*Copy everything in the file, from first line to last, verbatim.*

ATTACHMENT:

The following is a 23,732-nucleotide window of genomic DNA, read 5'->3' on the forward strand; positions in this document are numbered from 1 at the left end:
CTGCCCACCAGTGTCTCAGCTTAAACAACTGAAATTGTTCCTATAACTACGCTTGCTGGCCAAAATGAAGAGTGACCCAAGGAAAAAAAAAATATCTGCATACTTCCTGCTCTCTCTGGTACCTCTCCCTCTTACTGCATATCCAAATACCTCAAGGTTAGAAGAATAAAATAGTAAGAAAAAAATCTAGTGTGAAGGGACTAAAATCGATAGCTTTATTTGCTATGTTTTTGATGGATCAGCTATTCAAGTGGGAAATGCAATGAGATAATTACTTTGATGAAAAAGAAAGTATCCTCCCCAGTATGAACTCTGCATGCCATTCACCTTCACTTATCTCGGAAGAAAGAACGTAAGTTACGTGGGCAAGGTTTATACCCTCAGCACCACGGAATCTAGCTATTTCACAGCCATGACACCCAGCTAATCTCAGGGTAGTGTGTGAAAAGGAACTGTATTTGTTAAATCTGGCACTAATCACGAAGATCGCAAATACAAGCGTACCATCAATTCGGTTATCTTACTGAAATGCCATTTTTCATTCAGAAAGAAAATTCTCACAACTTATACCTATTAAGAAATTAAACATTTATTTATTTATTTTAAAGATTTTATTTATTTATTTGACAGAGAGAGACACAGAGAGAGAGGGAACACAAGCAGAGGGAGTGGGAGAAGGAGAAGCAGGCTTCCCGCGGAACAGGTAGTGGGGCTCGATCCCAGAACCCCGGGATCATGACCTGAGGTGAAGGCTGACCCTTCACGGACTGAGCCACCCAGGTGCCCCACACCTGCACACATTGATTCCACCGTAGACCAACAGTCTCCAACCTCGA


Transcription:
The following is a 23,732-nucleotide window of genomic DNA, read 5'->3' on the forward strand; positions in this document are numbered from 1 at the left end:
CTGCCCACCAGTGTCTCAGCTTAAACAACTGAAATTGTTCCTATAACTACGCTTGCTGGCCAAAATGAAGAGTGACCCAAGGAAAAAAAAAATATCTGCATACTTCCTGCTCTCTCTGGTACCTCTCCCTCTTACTGCATATCCAAATACCTCAAGGTTAGAAGAATAAAATAGTAAGAAAAAAATCTAGTGTGAAGGGACTAAAATCGATAGCTTTATTTGCTATGTTTTTGATGGATCAGCTATTCAAGTGGGAAATGCAATGAGATAATTACTTTGATGAAAAAGAAAGTATCCTCCCCAGTATGAACTCTGCATGCCATTCACCTTCACTTATCTCGGAAGAAAGAACGTAAGTTACGTGGGCAAGGTTTATACCCTCAGCACCACGGAATCTAGCTATTTCACAGCCATGACACCCAGCTAATCTCAGGGTAGTGTGTGAAAAGGAACTGTATTTGTTAAATCTGGCACTAATCACGAAGATCGCAAATACAAGCGTACCATCAATTCGGTTATCTTACTGAAATGCCATTTTTCATTCAGAAAGAAAATTCTCACAACTTATACCTATTAAGAAATTAAACATTTATTTATTTATTTTAAAGATTTTATTTATTTATTTGACAGAGAGAGACACAGAGAGAGAGGGAACACAAGCAGAGGGAGTGGGAGAAGGAGAAGCAGGCTTCCCGCGGAACAGGTAGTGGGGCTCGATCCCAGAACCCCGGGATCATGACCTGAGGTGAAGGCTGACCCTTCACGGACTGAGCCACCCAGGTGCCCCACACCTGCACACATTGATTCCACCGTAGACCAACAGTCTCCAACCTCGA